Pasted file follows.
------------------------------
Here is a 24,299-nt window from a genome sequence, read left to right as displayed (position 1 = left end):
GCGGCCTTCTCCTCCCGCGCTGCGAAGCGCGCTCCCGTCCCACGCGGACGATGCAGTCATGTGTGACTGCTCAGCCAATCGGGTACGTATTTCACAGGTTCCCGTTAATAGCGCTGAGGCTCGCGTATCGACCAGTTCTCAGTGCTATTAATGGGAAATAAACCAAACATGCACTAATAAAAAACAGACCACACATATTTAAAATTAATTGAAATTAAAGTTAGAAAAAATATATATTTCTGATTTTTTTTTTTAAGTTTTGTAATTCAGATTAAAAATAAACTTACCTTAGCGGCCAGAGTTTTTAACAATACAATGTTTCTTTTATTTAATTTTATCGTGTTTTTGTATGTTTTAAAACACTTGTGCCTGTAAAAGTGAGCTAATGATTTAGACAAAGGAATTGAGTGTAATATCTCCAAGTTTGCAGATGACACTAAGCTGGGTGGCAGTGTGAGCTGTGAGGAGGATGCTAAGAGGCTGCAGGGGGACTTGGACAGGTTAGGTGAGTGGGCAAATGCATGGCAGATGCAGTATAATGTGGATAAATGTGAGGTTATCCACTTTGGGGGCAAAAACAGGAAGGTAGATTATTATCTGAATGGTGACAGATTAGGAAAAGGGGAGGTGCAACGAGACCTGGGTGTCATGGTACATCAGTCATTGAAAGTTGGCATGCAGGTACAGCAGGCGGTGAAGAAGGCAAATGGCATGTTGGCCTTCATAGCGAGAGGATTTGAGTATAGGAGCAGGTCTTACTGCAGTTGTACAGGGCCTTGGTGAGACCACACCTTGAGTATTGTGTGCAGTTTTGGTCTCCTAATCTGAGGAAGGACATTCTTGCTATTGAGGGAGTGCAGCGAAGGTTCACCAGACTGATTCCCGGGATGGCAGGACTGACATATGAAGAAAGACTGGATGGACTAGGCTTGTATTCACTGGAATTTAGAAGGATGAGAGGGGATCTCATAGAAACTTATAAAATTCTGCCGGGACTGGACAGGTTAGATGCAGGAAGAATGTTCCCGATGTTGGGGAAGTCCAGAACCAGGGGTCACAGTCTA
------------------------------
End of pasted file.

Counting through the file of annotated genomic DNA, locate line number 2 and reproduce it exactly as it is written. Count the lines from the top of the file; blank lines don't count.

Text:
GCGGCCTTCTCCTCCCGCGCTGCGAAGCGCGCTCCCGTCCCACGCGGACGATGCAGTCATGTGTGACTGCTCAGCCAATCGGGTACGTATTTCACAGGTTCCCGTTAATAGCGCTGAGGCTCGCGTATCGACCAGTTCTCAGTGCTATTAATGGGAAATAAACCAAACATGCACTAATAAAAAACAGACCACACATATTTAAAATTAATTGAAATTAAAGTTAGAAAAAATATATATTTCTGATTTTTTTTTTTAAGTTTTGTAATTCAGATTAAAAATAAACTTACCTTAGCGGCCAGAGTTTTTAACAATACAATGTTTCTTTTATTTAATTTTATCGTGTTTTTGTATGTTTTAAAACACTTGTGCCTGTAAAAGTGAGCTAATGATTTAGACAAAGGAATTGAGTGTAATATCTCCAAGTTTGCAGATGACACTAAGCTGGGTGGCAGTGTGAGCTGTGAGGAGGATGCTAAGAGGCTGCAGGGGGACTTGGACAGGTTAGGTGAGTGGGCAAATGCATGGCAGATGCAGTATAATGTGGATAAATGTGAGGTTATCCACTTTGGGGGCAAAAACAGGAAGGTAGATTATTATCTGAATGGTGACAGATTAGGAAAAGGGGAGGTGCAACGAGACCTGGGTGTCATGGTACATCAGTCATTGAAAGTTGGCATGCAGGTACAGCAGGCGGTGAAGAAGGCAAATGGCATGTTGGCCTTCATAGCGAGAGGATTTGAGTATAGGAGCAGGTCTTACTGCAGTTGTACAGGGCCTTGGTGAGACCACACCTTGAGTATTGTGTGCAGTTTTGGTCTCCTAATCTGAGGAAGGACATTCTTGCTATTGAGGGAGTGCAGCGAAGGTTCACCAGACTGATTCCCGGGATGGCAGGACTGACATATGAAGAAAGACTGGATGGACTAGGCTTGTATTCACTGGAATTTAGAAGGATGAGAGGGGATCTCATAGAAACTTATAAAATTCTGCCGGGACTGGACAGGTTAGATGCAGGAAGAATGTTCCCGATGTTGGGGAAGTCCAGAACCAGGGGTCACAGTCTA